Will Harry Thomas be vindicated?
The District's Attorney General announced a civil lawsuit against councilman Harry Thomas Jr., accusing him of misusing more than $300,000 of city money. The money, which was designated for a youth baseball program, allegedly went to a luxury car and golf trips for Thomas's personal use.
Thomas has denied the charges, but, as McCartney points out, has done little to back up those denials.
"He said he was going to clear his name, but there was no detailed rebuttal, no evidence offered to kind of refute any of it," McCartney says.
"The allegations in the court filing were very detailed," he adds. "There were dollar figures, specific examples."
Congress's reaction to scandals
Veteran Council member Jack Evans told WAMU this week that the rash of scandals are the worst he's seen during his 30-year tenure on the council, and he warned that the District will be hard pressed to be taken seriously by Congress or anyone else.
"There's no chance in the world this Congress, viewing what's happening in the city today, would move forward and allow us anymore autonomy than we already have," says Evans. "I think this has been very damaging."
McCartney says he actually would have expected to see Congress being more vocal on the scandals thus far. "I've been shocked at how little intervention and meddling there's been from Congress," he says. "House Republicanss did cut off public funding for abortions for low income women in District, but there's been nothing on gun control, same sex marriage, marijuana."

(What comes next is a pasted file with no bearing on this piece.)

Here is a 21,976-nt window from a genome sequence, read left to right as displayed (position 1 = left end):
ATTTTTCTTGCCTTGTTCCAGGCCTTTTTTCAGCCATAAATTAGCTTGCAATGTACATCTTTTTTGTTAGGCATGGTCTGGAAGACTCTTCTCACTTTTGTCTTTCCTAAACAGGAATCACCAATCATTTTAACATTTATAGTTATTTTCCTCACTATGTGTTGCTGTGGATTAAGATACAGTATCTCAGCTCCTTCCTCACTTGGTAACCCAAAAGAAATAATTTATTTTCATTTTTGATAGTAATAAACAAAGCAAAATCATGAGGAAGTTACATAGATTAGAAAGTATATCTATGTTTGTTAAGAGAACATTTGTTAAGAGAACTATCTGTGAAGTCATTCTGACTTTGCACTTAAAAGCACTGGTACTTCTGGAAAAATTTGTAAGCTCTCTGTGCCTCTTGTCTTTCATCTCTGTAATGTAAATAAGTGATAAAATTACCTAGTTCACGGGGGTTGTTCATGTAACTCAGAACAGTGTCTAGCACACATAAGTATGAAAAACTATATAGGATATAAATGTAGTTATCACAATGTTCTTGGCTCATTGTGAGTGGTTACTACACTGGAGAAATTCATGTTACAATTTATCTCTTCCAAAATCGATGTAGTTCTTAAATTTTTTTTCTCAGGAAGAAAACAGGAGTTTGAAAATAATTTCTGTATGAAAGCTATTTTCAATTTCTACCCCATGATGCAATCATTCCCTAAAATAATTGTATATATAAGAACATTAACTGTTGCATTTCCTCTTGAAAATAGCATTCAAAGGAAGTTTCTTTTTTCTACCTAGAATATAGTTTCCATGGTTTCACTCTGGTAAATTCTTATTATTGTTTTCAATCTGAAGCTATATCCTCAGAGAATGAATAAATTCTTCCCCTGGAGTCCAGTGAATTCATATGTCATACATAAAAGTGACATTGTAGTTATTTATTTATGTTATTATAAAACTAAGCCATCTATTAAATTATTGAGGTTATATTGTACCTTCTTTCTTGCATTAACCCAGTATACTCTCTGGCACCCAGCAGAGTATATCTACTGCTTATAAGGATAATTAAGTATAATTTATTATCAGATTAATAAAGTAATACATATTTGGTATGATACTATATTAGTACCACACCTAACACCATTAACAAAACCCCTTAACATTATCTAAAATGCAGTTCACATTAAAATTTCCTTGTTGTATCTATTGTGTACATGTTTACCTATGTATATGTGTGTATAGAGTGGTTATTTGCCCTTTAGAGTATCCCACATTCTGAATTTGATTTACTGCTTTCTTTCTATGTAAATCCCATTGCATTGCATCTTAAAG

Still, "no one wants to give more authority to the district gov when it's in a shambles like this," he says.
Mayor Gray growing frustrated by scandals
McCartney describes Mayor Vincent Gray as "sort of ducking it all" when it comes to the scandals, adding, "He keeps insisting that he wants the U.S. attorney to finish the investigation quickly so he can get back to governing the city."
Gray's frustration came to a head during a press briefing June 8, in which he challenged reporters on why they weren't spending more time reporting on "some of the good things that we're doing."
"He's not helping himself at all by how he' not pushing a substantive agenda," McCartney says. Apart from spending time on the budget, on the significant issues, the ones that won him his position as mayor: jobs, and education reform, there've been no major initiatives."
Gray hasn't given the public anything to "get excited about," McCartney adds. "Kaya Henderson, the new chancellor of D.C. schools hasn't been confirmed yet, and he hasn't even replaced his chief of staff. There's nothing to get people thinking about what he's doing for the city rather than all the ethical problems."